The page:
continue subsidizing fuel instead of transferring the subsidy from
fuel to wheat. In addition, the GoE's fuel subsidy was contributing
to increasing budget deficits, inefficient markets and moreover
hampering much-needed poverty reduction spending. The Daily
Monitor, a local Addis Ababa newspaper, cited residents' concerns
that fuel price hikes would soon be followed by other goods and
services increases, thus further compounding the already heightened
expectations of future inflation.

FUEL SUBSIDY LIFTED AS GOE TIGHTENS FISCAL BELT
--------------------------------------------- --

4. (U) The GoE has been forced to cut the fuel subsidy in part
because of the IMF's guidance to tighten its fiscal policy in order
to rein in inflation and mop up excess liquidity. In addition,
soaring current account deficits and the acute lack of foreign
exchange in the GoE's coffers has made it increasingly difficult to
maintain the current level of fuel imports. Reports from the
Ethiopian Petroleum Enterprise indicated that Ethiopia imported 1.88
million tons of fuel last fiscal year (ending July 7, 2008) at a
cost of USD 1.6 billion, representing a 17 percent annual increase.
The value of merchandise exports during that same period was USD 1.5
billion, falling short of covering fuel bill costs. It remains to
be seen whether the move to cut fuel subsidies will restrain fuel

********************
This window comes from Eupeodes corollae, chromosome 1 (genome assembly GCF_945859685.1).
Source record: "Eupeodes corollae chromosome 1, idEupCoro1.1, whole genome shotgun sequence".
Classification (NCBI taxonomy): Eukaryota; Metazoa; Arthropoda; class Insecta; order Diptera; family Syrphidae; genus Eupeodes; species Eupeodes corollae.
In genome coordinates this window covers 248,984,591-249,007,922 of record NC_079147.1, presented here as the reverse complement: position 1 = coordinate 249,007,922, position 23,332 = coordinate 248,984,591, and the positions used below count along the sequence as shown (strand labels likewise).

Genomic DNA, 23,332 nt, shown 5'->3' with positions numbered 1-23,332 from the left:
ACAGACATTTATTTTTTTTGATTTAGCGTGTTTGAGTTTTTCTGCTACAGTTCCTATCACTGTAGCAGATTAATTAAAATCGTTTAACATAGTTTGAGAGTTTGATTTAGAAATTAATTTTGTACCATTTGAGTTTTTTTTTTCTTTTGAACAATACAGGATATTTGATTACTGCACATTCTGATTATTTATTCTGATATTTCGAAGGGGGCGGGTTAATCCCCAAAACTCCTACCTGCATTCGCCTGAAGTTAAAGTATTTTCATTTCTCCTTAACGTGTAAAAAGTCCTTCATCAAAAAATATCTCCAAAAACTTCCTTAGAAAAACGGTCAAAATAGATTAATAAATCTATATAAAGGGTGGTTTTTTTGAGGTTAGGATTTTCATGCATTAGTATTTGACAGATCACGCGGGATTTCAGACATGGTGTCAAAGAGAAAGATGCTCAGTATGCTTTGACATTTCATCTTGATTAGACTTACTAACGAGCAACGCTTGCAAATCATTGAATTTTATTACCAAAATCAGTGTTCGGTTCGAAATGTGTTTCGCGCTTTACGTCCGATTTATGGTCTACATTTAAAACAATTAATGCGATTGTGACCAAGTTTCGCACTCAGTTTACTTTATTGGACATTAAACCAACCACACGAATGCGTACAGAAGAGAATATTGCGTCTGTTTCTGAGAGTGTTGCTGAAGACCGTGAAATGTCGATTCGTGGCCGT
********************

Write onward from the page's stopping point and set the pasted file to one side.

imports and change the demands of a booming transport sector that
has become very reliant on subsidized fuel. On the other hand, some

ADDIS ABAB 00002816 002 OF 002


experts argue that the price hikes will more than likely affect
consumption patterns among urban poor as most cannot afford to buy
kerosene at the newly adjusted prices. It is likely that there will
be a demand dampening effect for kerosene due to the new policy.
The urban poor will likely either be more cautious in using kerosene
or move to alternatives like charcoal, fire wood or a combination of
both -- each bearing its own environmental impacts. Car owners may
stop driving their cars or limit their demand and use public
transportation. The question is how significant the change in
demand will be and how long will it last. In a July 2008 report,
the IMF Executive Board advised the GoE to follow a gradual and
cautious removal of fuel price subsidies to abate inflation and
address dwindling foreign exchange reserves.

COMMENT
-------

5. (U) The reduction of fuel subsidies is expected to impact
severely the urban poor and, increasingly, the urban working class.
A gradual and selective lifting of the subsidies over a longer
period of time would have softened the blow of the recent and
dramatic adjustments in fuel prices, but may have also prevented
positive IMF consideration of balance of payments support. By
making this move now, when oil is selling at $90/barrel, the GoE did
buffer the public from bearing the brunt of $150/barrel prices a few
weeks ago. It also establishes a mechanism to adjust prices more
often now to pass on world price increases to consumers as they
occur, rather than imposing another large shock later. It remains
to be seen how the urban poor react to this price shock,
particularly on kerosene. As the country prepares for the main
harvest in December, which is generally energy and fuel intensive,
the pressure on domestic fuel costs will only compound already
galloping inflation, further deteriorating the cost of living. In
addition, the soaring current account deficits and fast depleting
foreign exchange reserves will no doubt force the GoE to continue to
pass on any future fuel price increase to consumers or to reduce
dramatically fuel imports. Post will continue to follow closely
these developments. End Comment.

YAMAMOTO